The store was longer that it was wide, with no insulation, two large display windows in the front and two smaller ones in the back. The stove sat in the center of the floor, but near the rear of the store and gave off very little heat on cold days, outside a radius of about ten feet. You could pretty much gauge the outside temperature by the customers. On cold days, they made a bee line to the pot belly stove, for it was there that they could chase the penetrating chill from their bones, as well as, catch up on the week's gossip, join in on the never ending checkers tournament or spin a tale or two.

For those who have not experienced the deep soul warming effect of a Burnside Pot Belly Stove, it does a darned good job - one side at a time. To get the full effect, you have to become a vertical rotisserie, because just about the time your front is all warmed up, your back side is getting colder, so you have to keep turning, all the while keeping your hands close to the heat. We called it the "Pot Belly Shuffle".

Making sure the stove was full of coal was the unspoken responsibility of whoever was closest to the coal bucket. But, it was the job of my brother and me, to clean out the ashes and fill the two coal buckets before we headed off to school in the mornings, and to repeat the same routine in the evenings when we came home. This was a task much appreciated by the early patrons, as Smith's General Store was open from 7:00 am to 8:00 pm during the winter months.

Something Special in the Air

The store took on a special air at Christmas time. Dad would order in some exclusive stuff that he only stocked once a year, like chocolate covered cherries, chocolate drops (you know what I mean, a chocolate shell with sweet creamy goodness inside) and, of course, peppermint candy canes. He would also get a shipment of wrapping paper and ribbon, string, tape and tags, and place them in a Christmas display, on a reserved spot just beside the cash register, to be certain the ladies could find them.

In the food department, he would order an extra supply of packaged dried fruit, sugar, flour, nuts, cinnamon, nutmeg, canned pumpkin and sweet potatoes. Because folks would be making or buying gifts, a couple of bolts of festive material, a few extra boxes of galoshes, five-buckle artics, gloves, scarves and toboggans, and whatever other items Dad thought people would need or want, were added to the store's normal inventory.

Mom would decorate one of the display windows in the front of the store by spreading out a soft cotton sheet and strategically placing the Nativity scene in a place of prominence. My brother and I would cut snow flakes from folded paper and, using thread, hang them as if they were floating in the air above the Nativity.

You know, the closer Christmas got, the further the warmth of that old pot belly stove seemed to radiate. People started taking on a special sort of spirit and their troubles and cares of life were overshadowed by wishing one another peace and goodwill. For a period of time, losing at checkers seemed less personal, the tales a little more believable and the gossiping was only about good things. It was Christmas time at Smith's store and the Pot Belly stove seemed to radiate more than heat.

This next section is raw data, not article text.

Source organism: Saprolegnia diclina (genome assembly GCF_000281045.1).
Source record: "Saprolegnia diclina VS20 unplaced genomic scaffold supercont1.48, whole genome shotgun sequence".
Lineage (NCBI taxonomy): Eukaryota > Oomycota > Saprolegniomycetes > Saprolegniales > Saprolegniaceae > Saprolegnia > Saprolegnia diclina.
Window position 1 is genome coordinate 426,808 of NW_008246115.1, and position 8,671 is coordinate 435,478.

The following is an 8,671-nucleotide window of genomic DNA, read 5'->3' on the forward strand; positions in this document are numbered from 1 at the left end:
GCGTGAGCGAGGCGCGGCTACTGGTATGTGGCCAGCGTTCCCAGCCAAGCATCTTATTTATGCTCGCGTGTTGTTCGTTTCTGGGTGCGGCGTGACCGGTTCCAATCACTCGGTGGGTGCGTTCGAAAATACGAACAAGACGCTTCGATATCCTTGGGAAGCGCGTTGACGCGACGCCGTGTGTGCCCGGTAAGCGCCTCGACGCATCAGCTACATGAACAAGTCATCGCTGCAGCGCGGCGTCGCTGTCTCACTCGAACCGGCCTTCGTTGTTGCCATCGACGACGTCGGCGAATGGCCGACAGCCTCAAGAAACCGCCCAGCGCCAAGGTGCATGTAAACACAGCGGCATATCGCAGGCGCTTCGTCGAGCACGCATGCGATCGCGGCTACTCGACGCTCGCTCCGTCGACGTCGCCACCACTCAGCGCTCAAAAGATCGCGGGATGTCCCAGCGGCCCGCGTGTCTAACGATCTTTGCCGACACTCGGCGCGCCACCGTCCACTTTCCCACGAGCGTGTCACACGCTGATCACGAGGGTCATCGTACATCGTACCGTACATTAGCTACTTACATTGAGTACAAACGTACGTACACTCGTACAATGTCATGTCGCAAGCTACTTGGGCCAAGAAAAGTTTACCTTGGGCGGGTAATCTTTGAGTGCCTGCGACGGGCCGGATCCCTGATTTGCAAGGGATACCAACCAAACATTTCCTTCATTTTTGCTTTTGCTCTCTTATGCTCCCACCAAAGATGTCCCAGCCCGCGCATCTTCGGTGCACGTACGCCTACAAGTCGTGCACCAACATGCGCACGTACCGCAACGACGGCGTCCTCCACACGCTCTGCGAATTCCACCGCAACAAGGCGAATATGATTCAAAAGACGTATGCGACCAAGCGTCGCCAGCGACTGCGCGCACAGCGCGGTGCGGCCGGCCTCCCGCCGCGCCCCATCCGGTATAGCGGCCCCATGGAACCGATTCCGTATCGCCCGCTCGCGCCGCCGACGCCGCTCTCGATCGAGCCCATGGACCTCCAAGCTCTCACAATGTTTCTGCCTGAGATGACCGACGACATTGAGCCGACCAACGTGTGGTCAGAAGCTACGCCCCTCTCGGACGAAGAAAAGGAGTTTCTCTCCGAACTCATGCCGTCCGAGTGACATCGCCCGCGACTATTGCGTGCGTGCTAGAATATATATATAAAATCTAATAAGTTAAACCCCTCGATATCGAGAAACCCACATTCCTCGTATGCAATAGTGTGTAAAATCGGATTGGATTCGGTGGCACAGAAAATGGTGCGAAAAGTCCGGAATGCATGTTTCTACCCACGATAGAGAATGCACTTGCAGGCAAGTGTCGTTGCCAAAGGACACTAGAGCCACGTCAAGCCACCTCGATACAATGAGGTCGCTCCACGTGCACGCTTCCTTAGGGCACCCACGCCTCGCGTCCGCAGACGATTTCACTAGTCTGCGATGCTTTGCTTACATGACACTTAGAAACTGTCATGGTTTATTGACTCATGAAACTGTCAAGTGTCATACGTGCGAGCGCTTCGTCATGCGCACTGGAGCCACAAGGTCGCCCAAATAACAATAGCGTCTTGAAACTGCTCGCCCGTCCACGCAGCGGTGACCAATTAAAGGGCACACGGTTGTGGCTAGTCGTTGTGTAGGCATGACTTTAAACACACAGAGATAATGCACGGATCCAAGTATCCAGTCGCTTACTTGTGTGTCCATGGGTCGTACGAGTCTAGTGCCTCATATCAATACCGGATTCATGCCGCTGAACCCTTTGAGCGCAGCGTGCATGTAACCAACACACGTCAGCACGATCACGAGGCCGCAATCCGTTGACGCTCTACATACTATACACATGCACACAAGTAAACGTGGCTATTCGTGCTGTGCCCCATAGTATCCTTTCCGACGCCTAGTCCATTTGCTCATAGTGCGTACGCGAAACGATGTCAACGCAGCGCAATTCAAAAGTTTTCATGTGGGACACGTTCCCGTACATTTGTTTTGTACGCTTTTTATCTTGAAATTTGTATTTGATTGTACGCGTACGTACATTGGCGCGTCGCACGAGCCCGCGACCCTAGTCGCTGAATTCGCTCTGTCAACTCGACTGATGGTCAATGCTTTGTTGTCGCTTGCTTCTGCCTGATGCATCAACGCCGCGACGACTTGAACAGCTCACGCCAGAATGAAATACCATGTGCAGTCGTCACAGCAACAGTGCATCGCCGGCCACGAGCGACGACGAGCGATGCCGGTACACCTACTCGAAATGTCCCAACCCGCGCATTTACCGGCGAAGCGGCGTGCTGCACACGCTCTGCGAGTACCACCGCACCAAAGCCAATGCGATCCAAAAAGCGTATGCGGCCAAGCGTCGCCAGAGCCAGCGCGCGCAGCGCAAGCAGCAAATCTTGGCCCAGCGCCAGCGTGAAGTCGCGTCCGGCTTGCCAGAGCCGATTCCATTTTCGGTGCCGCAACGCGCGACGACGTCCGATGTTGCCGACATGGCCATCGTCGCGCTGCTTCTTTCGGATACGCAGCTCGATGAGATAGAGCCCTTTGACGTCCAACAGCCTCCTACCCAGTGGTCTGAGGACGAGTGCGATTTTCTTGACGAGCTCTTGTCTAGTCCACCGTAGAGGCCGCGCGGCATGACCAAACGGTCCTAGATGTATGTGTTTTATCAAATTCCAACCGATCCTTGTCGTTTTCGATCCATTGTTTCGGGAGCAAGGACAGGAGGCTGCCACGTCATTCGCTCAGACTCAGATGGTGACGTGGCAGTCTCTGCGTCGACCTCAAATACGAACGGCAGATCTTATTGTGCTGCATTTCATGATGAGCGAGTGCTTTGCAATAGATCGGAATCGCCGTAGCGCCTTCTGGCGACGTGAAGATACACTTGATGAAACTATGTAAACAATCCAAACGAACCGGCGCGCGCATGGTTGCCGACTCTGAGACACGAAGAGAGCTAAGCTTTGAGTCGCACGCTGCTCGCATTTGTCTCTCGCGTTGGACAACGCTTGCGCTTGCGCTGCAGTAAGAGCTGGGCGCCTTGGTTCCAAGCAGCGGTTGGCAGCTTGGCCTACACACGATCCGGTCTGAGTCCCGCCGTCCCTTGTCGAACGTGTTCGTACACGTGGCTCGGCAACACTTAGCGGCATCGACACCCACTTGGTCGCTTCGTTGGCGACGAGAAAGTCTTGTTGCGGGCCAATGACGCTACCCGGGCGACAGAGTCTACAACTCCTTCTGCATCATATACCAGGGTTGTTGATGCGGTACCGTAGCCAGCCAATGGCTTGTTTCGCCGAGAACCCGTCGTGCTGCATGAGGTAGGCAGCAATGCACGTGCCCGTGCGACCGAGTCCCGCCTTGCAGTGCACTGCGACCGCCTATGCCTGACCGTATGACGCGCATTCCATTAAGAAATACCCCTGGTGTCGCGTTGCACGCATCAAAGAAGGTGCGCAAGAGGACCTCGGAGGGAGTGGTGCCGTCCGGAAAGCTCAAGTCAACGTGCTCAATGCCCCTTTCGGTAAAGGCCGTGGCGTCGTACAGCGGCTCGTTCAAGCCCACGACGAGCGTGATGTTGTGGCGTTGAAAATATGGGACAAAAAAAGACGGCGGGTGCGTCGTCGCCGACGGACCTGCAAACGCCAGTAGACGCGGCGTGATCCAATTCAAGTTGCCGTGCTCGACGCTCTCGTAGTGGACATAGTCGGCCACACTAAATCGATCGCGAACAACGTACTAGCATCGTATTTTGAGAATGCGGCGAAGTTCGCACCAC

Tales Around The Pot Belly Stove

Smith's General Store, home of the pot belly stove tales, was located in French Creek, WV and was open from 7:00 am to 10:00 pm, Monday through Saturday, and by request on Sundays after church services if someone needed a gallon of milk or a loaf of bread for Sunday dinner.

Panther Fork, Slab Camp and Bush Run roads all converged in the center of town and intersected with US Route 20. The store provided the staple foods and necessary supplies to sustain life, from milk to kerosene, horseshoes to five buckle artics, salt fish to rolls of bologna, bananas to plug tobacco, as well as bread and canned goods.

Located in the center and towards the back of the store was the pot belly stove, which became a favorite place for folks to gather and loaf, play checkers or catch up on the community social events and even gossip. It was a silent friend in the warmer months, willing to take the chill out of the air on cool summer mornings and would warm the body and soul from the biting winter air.

While providing heat and comfort to the patrons, that ole' stove was a witness to many a tale from the local codgers. These tales were a form of community entertainment as well as a challenge for the participants who engaged in a competition to tell the best tale.

My childhood exposure to the humor and somewhat exaggerated details relayed in these stories has been a contributing factor in my vision and creation of Scruffy & Pals. Although these narratives were not intended to be entirely accurate, their presentation and purpose was to trigger a reaction that would warrant the honor of being the best tale of the day. I have written them as best I can recall, dealing with the years that strain my memory, and I hope that while you are reading them you can visualize the anticipation, excitement, humor and warmth that was present around that ole' pot belly stove.